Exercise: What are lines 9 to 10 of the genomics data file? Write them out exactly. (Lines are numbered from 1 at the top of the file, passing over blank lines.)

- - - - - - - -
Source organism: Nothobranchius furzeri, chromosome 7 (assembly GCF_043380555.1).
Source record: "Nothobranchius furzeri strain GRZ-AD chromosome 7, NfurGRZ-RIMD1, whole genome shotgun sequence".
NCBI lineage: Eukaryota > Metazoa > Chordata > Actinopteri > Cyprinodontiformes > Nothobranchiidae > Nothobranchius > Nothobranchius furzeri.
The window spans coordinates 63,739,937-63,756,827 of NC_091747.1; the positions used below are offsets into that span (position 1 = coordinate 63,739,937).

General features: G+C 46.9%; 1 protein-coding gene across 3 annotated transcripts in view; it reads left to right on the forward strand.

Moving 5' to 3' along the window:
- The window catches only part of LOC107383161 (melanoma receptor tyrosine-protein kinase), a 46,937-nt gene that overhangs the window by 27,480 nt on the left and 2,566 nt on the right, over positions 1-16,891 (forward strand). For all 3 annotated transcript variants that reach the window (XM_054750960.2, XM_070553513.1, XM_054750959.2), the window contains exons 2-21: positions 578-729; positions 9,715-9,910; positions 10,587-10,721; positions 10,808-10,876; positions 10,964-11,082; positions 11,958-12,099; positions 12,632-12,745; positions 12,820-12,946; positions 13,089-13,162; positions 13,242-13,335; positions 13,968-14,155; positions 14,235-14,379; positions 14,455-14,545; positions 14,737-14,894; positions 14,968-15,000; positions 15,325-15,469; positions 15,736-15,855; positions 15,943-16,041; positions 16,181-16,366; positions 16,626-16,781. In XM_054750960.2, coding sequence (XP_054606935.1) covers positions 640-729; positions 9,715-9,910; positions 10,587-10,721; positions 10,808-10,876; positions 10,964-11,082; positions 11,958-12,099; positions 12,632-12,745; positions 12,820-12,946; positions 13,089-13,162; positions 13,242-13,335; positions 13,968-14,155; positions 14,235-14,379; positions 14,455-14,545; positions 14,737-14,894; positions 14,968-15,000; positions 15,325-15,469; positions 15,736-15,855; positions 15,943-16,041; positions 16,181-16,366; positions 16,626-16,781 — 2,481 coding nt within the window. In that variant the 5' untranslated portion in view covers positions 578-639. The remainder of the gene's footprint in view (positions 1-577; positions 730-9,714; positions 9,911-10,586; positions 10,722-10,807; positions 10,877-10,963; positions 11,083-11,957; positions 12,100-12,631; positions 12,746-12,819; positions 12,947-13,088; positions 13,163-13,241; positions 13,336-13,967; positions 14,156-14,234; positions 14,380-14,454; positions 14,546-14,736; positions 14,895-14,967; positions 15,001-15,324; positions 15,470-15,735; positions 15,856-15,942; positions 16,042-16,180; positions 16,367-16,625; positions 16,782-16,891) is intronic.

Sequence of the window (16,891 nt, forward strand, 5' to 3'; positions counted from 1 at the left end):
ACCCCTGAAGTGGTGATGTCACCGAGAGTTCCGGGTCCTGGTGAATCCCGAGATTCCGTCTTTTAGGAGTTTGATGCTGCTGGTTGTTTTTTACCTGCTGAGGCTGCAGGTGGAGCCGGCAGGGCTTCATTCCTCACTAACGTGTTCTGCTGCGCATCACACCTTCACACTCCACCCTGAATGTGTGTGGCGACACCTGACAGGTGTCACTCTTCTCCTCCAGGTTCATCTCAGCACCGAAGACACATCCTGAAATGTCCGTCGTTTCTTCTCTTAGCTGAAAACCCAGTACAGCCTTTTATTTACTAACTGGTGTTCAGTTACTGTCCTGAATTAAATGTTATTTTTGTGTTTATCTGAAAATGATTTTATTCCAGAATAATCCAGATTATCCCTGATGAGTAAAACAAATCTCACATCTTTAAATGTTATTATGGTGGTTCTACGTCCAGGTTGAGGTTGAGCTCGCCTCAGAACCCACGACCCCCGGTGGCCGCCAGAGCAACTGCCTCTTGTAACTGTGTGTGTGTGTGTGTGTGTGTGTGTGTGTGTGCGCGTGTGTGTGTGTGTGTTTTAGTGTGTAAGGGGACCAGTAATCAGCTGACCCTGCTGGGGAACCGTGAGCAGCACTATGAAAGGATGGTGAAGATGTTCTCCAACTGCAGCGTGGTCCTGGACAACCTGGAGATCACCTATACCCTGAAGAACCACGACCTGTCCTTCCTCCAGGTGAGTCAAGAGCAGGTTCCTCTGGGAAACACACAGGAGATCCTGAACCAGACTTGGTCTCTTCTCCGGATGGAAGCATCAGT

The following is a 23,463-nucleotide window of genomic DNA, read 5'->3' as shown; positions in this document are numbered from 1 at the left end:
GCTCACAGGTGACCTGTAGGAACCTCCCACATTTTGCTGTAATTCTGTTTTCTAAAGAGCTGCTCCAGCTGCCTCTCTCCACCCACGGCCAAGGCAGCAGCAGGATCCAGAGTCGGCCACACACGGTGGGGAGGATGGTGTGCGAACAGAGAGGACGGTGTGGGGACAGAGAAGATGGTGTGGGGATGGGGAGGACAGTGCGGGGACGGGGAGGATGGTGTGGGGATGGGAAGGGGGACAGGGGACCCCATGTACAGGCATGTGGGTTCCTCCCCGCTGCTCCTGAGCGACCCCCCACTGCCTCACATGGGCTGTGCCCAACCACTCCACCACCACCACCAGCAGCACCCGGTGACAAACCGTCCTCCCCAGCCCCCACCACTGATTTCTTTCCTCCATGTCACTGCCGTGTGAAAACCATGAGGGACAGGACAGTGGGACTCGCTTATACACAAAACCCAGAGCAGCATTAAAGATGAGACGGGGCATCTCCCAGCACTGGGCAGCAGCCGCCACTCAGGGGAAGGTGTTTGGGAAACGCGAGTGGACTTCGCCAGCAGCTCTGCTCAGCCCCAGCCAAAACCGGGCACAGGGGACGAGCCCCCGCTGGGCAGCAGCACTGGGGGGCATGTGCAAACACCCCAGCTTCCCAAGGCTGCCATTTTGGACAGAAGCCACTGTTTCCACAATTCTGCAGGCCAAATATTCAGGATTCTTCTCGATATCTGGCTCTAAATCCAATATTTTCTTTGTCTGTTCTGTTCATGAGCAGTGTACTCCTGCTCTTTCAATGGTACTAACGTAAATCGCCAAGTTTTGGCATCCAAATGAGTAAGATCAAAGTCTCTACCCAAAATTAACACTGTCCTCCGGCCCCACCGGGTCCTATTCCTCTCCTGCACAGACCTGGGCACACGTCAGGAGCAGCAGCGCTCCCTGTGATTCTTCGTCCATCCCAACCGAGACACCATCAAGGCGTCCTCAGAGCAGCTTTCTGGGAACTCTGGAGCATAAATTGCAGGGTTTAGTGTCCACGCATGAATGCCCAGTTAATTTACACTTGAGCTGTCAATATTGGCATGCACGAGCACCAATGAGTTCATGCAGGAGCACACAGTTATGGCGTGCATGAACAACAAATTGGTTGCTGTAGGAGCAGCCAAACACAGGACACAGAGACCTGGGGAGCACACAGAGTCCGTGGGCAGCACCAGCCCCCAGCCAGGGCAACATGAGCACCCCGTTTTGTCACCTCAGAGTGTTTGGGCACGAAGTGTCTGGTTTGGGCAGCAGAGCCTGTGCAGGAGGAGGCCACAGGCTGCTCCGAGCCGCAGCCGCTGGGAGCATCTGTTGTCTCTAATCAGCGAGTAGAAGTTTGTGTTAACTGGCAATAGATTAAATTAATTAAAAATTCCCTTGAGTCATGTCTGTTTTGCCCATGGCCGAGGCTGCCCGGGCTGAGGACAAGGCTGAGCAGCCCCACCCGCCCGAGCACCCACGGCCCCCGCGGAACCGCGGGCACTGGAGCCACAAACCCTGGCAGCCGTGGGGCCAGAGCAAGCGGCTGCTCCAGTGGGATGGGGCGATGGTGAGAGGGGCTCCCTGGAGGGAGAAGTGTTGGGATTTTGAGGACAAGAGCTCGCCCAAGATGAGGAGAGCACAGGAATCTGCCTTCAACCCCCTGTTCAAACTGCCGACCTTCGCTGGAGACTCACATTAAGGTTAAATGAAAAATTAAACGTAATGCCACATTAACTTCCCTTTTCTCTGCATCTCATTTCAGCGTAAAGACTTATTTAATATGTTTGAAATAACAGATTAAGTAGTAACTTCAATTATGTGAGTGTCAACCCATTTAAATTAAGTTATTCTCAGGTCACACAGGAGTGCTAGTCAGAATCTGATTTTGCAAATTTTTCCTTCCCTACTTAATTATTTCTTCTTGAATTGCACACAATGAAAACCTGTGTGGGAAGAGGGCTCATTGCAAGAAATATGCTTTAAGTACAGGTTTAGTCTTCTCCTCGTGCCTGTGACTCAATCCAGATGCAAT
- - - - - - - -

ACCCCTGAAGTGGTGATGTCACCGAGAGTTCCGGGTCCTGGTGAATCCCGAGATTCCGTCTTTTAGGAGTTTGATGCTGCTGGTTGTTTTTTACCTGCTGAGGCTGCAGGTGGAGCCGGCAGGGCTTCATTCCTCACTAACGTGTTCTGCTGCGCATCACACCTTCACACTCCACCCTGAATGTGTGTGGCGACACCTGACAGGTGTCACTCTTCTCCTCCAGGTTCATCTCAGCACCGAAGACACATCCTGAAATGTCCGTCGTTTCTTCTCTTAGCTGAAAACCCAGTACAGCCTTTTATTTACTAACTGGTGTTCAGTTACTGTCCTGAATTAAATGTTATTTTTGTGTTTATCTGAAAATGATTTTATTCCAGAATAATCCAGATTATCCCTGATGAGTAAAACAAATCTCACATCTTTAAATGTTATTATGGTGGTTCTACGTCCAGGTTGAGGTTGAGCTCGCCTCAGAACCCACGACCCCCGGTGGCCGCCAGAGCAACTGCCTCTTGTAACTGTGTGTGTGTGTGTGTGTGTGTGTGTGTGTGTGCGCGTGTGTGTGTGTGTGTTTTAGTGTGTAAGGGGACCAGTAATCAGCTGACCCTGCTGGGGAACCGTGAGCAGCACTATGAAAGGATGGTGAAGATGTTCTCCAACTGCAGCGTGGTCCTGGACAACCTGGAGATCACCTATACCCTGAAGAACCACGACCTGTCCTTCCTCCAGGTGAGTCAAGAGCAGGTTCCTCTGGGAAACACACAGGAGATCCTGAACCAGACTTGGTCTCTTCTCCGGATGGAAGCATCAGT

The following is a 23,463-nucleotide window of genomic DNA, read 5'->3' as shown; positions in this document are numbered from 1 at the left end: